Garry Shilson-Josling, AAP Economist
(Australian Associated Press)
The Reserve Bank is cautiously optimistic about the jobs outlook, despite the slow economy.
In the minutes of its latest monetary policy meeting, the RBA this week said that the economic indicators suggested the jobless rate would be steady or possibly even fall slightly in the months ahead.
And, while the RBA has good reason to be optimistic, that optimism should be combined with caution.
There’s no doubt the economy is slow, expanding at less than two thirds of its normal pace over the the past year.
Ordinarily that would mean employment growth was too weak to stop the unemployment rate from rising as the population grows.
But, after heading higher for over two years, unemployment has been flat at just over six per cent for over a year now.
There are plenty of plausible explanations for that – including the economy’s switch to more labour-intensive sectors now the resource investment boom is fading, employment growth being overestimated or GDP growth underestimated.
Whatever the explanation, it’s clear the economy is generating enough jobs to cap the jobless rate, at least for the time being.
And some useful indicators are pointing in the right direction.
Both the ANZ’s monthly count of job ads and the Department of Employment’s Internet Vacancies Index have been rising since bottoming out in late 2013.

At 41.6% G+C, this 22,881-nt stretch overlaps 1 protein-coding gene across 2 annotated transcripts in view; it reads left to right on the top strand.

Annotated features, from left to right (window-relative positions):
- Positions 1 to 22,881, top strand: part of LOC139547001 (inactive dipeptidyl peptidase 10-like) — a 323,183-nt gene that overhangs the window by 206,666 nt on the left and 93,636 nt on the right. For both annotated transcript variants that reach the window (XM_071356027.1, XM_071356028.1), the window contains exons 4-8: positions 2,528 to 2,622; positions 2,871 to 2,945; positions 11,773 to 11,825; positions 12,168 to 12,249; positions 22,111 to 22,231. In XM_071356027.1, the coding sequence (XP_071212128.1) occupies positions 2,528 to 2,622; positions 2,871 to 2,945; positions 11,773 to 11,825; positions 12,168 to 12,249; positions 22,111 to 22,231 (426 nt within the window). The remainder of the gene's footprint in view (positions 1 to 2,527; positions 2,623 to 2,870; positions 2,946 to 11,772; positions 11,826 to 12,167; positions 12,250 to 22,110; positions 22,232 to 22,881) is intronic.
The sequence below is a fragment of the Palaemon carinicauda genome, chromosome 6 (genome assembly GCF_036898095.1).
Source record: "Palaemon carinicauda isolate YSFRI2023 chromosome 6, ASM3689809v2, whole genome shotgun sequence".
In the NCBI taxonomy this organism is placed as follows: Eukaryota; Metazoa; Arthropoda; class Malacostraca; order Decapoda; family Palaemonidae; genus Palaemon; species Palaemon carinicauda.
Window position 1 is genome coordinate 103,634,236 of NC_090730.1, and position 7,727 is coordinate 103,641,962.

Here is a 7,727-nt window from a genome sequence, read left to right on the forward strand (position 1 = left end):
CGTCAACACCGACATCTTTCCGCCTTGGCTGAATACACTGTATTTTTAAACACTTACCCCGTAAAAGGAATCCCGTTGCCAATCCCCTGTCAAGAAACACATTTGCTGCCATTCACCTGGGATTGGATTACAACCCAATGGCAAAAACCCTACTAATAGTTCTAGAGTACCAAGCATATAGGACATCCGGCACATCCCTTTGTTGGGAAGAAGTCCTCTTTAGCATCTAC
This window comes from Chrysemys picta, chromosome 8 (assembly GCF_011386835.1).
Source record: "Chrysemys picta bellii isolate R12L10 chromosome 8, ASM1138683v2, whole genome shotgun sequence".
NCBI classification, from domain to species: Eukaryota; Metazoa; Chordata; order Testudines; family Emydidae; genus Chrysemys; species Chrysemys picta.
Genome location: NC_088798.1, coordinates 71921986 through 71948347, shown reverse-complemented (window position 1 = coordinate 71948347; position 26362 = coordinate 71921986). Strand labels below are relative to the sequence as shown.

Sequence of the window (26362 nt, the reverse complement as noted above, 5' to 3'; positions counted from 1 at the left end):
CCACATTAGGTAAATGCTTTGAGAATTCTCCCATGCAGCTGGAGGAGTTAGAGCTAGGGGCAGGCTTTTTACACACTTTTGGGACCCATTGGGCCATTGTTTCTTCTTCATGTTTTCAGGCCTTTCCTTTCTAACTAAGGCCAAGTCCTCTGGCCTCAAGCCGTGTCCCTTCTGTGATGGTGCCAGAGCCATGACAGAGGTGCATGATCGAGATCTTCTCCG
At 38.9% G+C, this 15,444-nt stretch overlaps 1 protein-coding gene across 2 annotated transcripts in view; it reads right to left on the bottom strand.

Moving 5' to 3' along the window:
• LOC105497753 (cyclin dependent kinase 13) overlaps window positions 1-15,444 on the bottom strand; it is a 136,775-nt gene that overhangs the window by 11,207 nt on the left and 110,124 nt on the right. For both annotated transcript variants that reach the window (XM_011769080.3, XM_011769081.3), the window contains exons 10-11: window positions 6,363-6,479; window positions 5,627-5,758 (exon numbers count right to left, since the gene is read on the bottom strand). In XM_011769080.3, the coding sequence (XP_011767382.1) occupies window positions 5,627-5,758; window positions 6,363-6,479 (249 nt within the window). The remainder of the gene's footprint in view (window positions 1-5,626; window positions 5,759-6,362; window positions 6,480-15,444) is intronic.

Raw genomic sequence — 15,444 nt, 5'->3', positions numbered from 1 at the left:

So has the quarterly measure of job vacancies compiled by the Australian Bureau of Statistics.
But it may not all be smooth sailing ahead.
Last week, Westpac economist Justin Smirk said the Job Index compiled by him and his colleagues from a range of business surveys of employment activity pointed to a slowdown, in jobs growth in the coming few months.
“The index is suggesting that the pace could slow to something under 1.5 per cent per year by the end of the year, but that this would be just a temporary blip,” he said.
That would imply very slow growth over the final three months of this year.
Another forward-looking measure is the Department of Employment’s leading indicator of employment, put together from a diverse set of data from interest rates to consumer sentiment and Chinese manufacturing activity.
The latest acceleration in employment growth that began late last year and stopped the unemployment rate rising was signalled by a turnaround in the leading indicator just over two years earlier.
But the leading indicator has since peaked, topping out early last year, and points to a much slower pace of jobs growth before long, consistent with Westpac’s index.
So the good times, such as they are, may soon be interrupted.
The fall in employment reported last week by the ABS may even mark the turning point.
And, while the labour market’s resilience may validate the central bank’s optimism over the short term, in line with the indicator of job vacancies, the leading indicators warn that the optimism should be seasoned with a good pinch of caution.